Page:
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Lennie breathed hard. "You jus' let 'em try to get the rabbits. I'll break their God damn necks. I'll... I'll smash 'em with a stick." He subsided, grumbling to himself, threatening the future cats which might dare to disturb the future rabbits.

What is the significance of the above statement by Lennie when George tells Lennie he'll have to make sure their cats don't get the rabbits?


This develops Lennie's character as a violent man who isn't as unaware of the consequences of his actions as previously indicated.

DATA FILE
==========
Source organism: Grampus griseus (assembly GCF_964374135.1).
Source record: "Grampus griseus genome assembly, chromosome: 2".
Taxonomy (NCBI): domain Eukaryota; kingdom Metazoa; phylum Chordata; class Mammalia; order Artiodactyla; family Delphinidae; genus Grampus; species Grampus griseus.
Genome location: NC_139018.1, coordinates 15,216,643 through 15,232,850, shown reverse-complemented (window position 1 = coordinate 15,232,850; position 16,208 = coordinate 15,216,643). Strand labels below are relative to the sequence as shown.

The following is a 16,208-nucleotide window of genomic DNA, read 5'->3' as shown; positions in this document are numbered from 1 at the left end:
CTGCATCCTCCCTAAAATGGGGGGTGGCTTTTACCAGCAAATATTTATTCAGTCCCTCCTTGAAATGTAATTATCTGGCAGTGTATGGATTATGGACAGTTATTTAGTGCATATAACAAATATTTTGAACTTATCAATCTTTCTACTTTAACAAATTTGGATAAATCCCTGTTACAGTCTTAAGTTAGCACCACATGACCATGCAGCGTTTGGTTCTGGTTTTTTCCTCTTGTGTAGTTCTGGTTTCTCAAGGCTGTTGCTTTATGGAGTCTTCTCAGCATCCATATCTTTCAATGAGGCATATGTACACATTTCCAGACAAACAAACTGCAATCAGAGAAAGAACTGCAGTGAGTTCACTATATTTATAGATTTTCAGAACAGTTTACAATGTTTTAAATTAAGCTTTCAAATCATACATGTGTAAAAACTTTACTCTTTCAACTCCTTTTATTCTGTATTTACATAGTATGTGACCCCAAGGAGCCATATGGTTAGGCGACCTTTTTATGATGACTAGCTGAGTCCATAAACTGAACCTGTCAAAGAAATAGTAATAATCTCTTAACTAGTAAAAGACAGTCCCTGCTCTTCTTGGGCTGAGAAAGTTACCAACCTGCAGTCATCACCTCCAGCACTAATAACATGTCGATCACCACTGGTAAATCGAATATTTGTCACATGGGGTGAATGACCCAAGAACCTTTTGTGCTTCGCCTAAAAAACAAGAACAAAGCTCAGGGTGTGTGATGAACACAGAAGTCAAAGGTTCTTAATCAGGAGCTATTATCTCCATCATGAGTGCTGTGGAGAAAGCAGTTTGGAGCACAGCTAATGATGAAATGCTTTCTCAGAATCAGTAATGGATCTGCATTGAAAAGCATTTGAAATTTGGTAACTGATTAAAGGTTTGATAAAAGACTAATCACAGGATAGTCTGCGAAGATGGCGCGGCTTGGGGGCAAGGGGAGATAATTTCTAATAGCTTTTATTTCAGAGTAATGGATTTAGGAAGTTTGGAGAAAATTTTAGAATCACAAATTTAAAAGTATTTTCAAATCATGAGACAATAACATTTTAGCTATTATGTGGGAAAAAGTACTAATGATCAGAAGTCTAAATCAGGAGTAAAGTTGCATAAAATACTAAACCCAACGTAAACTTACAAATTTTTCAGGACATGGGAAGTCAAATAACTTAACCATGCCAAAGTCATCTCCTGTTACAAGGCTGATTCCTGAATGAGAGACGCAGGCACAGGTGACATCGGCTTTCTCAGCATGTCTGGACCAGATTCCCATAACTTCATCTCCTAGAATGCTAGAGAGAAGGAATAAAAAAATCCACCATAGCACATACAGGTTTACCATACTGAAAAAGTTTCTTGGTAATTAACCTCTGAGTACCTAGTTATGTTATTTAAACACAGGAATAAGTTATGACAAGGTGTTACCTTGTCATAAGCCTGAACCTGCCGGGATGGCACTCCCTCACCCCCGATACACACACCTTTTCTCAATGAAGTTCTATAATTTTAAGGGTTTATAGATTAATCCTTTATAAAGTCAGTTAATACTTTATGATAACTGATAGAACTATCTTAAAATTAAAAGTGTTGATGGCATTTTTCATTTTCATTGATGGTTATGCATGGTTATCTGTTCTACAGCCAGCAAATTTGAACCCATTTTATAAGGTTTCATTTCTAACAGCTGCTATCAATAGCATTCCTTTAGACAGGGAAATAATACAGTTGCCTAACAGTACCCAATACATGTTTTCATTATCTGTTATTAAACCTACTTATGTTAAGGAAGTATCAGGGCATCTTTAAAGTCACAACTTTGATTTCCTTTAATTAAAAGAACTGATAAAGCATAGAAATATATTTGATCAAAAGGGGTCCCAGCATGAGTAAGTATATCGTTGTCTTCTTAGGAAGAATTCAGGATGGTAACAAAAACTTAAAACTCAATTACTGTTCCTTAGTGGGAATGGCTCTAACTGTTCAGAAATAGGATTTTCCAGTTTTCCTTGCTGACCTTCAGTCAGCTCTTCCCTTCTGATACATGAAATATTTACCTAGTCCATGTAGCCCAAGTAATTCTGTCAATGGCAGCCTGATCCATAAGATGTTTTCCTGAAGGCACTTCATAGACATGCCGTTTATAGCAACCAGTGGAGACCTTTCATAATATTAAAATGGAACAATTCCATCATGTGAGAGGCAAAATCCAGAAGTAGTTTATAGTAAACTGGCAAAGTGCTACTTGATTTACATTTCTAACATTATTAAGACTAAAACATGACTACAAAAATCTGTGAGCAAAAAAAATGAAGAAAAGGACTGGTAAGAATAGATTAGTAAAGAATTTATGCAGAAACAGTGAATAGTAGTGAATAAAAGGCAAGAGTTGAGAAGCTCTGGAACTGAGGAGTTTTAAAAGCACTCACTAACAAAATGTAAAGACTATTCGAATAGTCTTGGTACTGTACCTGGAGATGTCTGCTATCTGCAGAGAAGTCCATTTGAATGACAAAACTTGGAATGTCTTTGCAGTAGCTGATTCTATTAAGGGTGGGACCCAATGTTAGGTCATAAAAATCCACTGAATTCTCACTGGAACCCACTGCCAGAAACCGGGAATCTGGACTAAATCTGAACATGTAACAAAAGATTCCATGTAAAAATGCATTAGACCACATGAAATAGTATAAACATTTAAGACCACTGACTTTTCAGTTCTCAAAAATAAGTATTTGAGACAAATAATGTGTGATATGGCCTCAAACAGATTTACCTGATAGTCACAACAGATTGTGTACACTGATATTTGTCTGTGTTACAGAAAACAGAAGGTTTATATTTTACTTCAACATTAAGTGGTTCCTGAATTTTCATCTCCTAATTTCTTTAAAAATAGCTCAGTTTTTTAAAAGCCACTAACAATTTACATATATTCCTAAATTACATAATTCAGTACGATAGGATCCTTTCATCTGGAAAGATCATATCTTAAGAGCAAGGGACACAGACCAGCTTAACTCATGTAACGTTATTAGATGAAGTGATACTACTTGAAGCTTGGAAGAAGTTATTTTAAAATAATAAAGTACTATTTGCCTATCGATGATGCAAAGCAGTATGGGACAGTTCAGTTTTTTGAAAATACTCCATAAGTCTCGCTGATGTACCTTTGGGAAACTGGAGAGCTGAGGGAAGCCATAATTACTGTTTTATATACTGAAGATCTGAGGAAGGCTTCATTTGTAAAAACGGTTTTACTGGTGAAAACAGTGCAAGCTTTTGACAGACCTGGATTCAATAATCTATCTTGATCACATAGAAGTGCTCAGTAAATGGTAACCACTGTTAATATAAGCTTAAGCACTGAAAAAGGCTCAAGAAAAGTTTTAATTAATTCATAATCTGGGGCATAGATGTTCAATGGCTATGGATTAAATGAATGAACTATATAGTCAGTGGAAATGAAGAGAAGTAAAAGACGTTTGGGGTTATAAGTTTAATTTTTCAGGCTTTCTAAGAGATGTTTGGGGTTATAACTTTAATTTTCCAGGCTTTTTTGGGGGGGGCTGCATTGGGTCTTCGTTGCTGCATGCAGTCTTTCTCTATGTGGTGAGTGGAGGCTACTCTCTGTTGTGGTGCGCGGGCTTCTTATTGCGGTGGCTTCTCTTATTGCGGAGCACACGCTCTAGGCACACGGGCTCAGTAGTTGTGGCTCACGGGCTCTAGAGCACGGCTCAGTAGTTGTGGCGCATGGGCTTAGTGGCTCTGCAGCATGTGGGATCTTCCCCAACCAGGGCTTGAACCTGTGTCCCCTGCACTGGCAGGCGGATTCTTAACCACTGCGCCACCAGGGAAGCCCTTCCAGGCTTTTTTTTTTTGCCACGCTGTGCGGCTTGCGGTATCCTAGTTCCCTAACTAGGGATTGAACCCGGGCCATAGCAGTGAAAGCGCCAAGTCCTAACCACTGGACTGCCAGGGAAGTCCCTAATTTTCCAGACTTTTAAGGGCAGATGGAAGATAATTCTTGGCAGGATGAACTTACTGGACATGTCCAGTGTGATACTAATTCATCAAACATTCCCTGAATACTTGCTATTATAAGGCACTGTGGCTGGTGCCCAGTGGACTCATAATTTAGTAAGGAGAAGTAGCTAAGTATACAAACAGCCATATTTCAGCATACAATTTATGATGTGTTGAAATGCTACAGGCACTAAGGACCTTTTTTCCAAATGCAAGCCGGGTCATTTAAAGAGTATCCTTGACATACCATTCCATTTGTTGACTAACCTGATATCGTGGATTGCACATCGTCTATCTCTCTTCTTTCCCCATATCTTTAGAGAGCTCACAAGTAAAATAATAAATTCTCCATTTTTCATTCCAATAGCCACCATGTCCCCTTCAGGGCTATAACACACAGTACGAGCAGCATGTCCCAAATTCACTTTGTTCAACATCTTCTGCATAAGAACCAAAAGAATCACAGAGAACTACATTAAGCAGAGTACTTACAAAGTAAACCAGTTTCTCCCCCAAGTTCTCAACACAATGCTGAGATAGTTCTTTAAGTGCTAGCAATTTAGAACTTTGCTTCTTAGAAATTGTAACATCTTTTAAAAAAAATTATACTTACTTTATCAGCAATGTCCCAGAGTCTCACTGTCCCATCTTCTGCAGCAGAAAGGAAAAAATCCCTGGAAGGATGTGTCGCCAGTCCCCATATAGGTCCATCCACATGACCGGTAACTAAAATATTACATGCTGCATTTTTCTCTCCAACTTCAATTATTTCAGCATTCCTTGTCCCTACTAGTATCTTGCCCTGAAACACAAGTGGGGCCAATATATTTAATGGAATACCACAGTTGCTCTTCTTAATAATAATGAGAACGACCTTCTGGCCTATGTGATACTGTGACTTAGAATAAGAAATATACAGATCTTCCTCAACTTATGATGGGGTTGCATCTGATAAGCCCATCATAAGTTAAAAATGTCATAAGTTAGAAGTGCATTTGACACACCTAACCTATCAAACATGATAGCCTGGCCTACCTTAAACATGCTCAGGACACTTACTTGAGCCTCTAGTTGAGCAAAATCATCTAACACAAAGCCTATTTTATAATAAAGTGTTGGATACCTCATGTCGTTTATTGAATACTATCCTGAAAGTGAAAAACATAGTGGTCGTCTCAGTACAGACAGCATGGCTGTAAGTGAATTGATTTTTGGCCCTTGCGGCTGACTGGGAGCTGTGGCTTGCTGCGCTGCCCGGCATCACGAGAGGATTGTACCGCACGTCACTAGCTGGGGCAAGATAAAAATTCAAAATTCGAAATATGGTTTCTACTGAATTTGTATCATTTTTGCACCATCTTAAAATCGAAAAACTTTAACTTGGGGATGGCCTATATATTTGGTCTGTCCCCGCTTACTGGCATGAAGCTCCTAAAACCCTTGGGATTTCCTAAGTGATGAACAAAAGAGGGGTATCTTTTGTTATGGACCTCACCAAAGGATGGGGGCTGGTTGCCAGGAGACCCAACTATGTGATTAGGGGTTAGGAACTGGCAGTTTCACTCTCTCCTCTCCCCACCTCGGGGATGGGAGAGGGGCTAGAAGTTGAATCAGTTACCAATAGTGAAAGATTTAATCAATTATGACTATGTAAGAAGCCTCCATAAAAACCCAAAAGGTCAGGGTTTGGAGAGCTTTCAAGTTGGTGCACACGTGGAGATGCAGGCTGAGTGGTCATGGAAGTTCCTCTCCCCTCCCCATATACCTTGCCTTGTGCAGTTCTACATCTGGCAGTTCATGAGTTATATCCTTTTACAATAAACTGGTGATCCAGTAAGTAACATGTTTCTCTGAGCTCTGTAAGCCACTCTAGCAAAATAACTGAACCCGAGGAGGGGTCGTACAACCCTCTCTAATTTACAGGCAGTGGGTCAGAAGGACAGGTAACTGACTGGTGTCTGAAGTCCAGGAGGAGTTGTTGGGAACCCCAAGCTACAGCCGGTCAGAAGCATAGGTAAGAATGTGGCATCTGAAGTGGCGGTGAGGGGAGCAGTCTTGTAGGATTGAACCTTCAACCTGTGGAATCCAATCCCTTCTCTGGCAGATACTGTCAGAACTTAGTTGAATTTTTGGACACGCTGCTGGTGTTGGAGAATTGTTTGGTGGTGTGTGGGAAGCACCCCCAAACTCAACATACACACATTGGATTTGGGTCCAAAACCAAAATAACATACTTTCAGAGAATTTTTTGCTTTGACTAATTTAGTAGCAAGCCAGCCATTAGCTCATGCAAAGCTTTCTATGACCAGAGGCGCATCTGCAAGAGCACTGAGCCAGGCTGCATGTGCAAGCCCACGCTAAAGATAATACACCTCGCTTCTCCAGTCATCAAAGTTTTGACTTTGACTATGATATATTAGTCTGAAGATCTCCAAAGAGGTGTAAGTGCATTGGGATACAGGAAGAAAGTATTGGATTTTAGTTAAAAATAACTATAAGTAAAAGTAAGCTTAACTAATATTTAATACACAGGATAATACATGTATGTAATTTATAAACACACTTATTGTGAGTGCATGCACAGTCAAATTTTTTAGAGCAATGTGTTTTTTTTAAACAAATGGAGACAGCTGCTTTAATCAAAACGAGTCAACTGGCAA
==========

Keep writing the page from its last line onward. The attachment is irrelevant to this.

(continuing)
This, just like Carlson's choice to shoot Candy's dog, shows how violent these men's society is.


This highlights Lennie's irrational and, therefore, dangerous side, which contrasts Steinbeck's consistent portrayal of Lennie as a childish victim in this chapter.


It is the first time readers actually see Lennie lose control versus just hearing about it, which further foreshadows his future actions.


Answers B, C, and D are all correct.

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